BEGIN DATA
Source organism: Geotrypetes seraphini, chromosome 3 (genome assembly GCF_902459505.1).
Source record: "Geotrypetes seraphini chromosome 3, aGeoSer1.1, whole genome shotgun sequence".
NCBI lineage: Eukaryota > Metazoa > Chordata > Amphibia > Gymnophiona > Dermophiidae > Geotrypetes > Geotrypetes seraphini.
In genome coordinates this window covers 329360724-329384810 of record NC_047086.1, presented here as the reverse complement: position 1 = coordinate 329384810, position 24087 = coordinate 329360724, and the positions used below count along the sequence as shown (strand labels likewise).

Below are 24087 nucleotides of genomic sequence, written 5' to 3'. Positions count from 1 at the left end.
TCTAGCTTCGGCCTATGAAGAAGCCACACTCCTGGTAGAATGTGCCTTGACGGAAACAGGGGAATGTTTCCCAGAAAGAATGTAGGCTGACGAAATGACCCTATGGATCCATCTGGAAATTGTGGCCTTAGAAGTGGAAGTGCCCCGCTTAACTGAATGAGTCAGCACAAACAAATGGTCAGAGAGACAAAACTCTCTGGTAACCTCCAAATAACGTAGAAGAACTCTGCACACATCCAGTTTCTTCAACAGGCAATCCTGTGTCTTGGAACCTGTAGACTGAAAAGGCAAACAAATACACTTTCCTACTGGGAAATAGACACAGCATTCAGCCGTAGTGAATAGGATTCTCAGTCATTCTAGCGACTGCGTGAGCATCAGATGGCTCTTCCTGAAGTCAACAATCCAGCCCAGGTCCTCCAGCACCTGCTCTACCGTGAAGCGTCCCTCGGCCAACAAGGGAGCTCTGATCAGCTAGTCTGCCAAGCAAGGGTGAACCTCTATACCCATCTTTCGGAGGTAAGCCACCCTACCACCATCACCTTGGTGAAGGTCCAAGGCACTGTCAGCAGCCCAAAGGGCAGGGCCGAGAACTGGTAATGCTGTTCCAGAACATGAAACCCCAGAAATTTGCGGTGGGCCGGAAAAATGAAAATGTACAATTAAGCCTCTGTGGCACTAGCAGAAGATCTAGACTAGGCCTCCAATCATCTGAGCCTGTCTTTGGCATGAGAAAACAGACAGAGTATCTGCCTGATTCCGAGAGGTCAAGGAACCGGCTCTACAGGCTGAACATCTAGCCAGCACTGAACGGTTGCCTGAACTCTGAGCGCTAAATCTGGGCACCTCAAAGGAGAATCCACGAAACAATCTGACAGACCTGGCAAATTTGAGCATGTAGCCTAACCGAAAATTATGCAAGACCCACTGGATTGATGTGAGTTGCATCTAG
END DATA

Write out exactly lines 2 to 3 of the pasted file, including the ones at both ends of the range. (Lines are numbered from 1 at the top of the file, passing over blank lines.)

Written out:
Source record: "Geotrypetes seraphini chromosome 3, aGeoSer1.1, whole genome shotgun sequence".
NCBI lineage: Eukaryota > Metazoa > Chordata > Amphibia > Gymnophiona > Dermophiidae > Geotrypetes > Geotrypetes seraphini.